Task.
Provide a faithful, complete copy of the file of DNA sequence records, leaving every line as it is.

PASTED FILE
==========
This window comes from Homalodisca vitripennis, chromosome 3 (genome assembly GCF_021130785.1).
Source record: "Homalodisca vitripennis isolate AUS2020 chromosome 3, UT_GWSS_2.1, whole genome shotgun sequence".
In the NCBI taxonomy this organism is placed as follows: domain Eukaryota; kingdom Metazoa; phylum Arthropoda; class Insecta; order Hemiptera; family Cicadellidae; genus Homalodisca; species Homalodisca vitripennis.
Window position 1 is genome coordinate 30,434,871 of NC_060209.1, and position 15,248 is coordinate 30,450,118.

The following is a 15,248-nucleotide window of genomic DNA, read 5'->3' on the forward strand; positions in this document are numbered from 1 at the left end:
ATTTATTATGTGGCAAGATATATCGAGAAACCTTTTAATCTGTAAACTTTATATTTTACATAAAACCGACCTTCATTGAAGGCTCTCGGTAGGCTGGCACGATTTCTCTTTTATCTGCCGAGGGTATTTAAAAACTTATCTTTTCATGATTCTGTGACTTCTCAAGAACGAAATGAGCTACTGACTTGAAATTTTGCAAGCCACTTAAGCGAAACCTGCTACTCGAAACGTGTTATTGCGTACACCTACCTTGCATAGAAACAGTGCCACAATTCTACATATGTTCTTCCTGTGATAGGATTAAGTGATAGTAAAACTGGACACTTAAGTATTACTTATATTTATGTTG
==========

This window comes from Homalodisca vitripennis, chromosome 3 (genome assembly GCF_021130785.1).
Source record: "Homalodisca vitripennis isolate AUS2020 chromosome 3, UT_GWSS_2.1, whole genome shotgun sequence".
In the NCBI taxonomy this organism is placed as follows: domain Eukaryota; kingdom Metazoa; phylum Arthropoda; class Insecta; order Hemiptera; family Cicadellidae; genus Homalodisca; species Homalodisca vitripennis.
Window position 1 is genome coordinate 30,434,871 of NC_060209.1, and position 15,248 is coordinate 30,450,118.

The following is a 15,248-nucleotide window of genomic DNA, read 5'->3' on the forward strand; positions in this document are numbered from 1 at the left end:
ATTTATTATGTGGCAAGATATATCGAGAAACCTTTTAATCTGTAAACTTTATATTTTACATAAAACCGACCTTCATTGAAGGCTCTCGGTAGGCTGGCACGATTTCTCTTTTATCTGCCGAGGGTATTTAAAAACTTATCTTTTCATGATTCTGTGACTTCTCAAGAACGAAATGAGCTACTGACTTGAAATTTTGCAAGCCACTTAAGCGAAACCTGCTACTCGAAACGTGTTATTGCGTACACCTACCTTGCATAGAAACAGTGCCACAATTCTACATATGTTCTTCCTGTGATAGGATTAAGTGATAGTAAAACTGGACACTTAAGTATTACTTATATTTATGTTG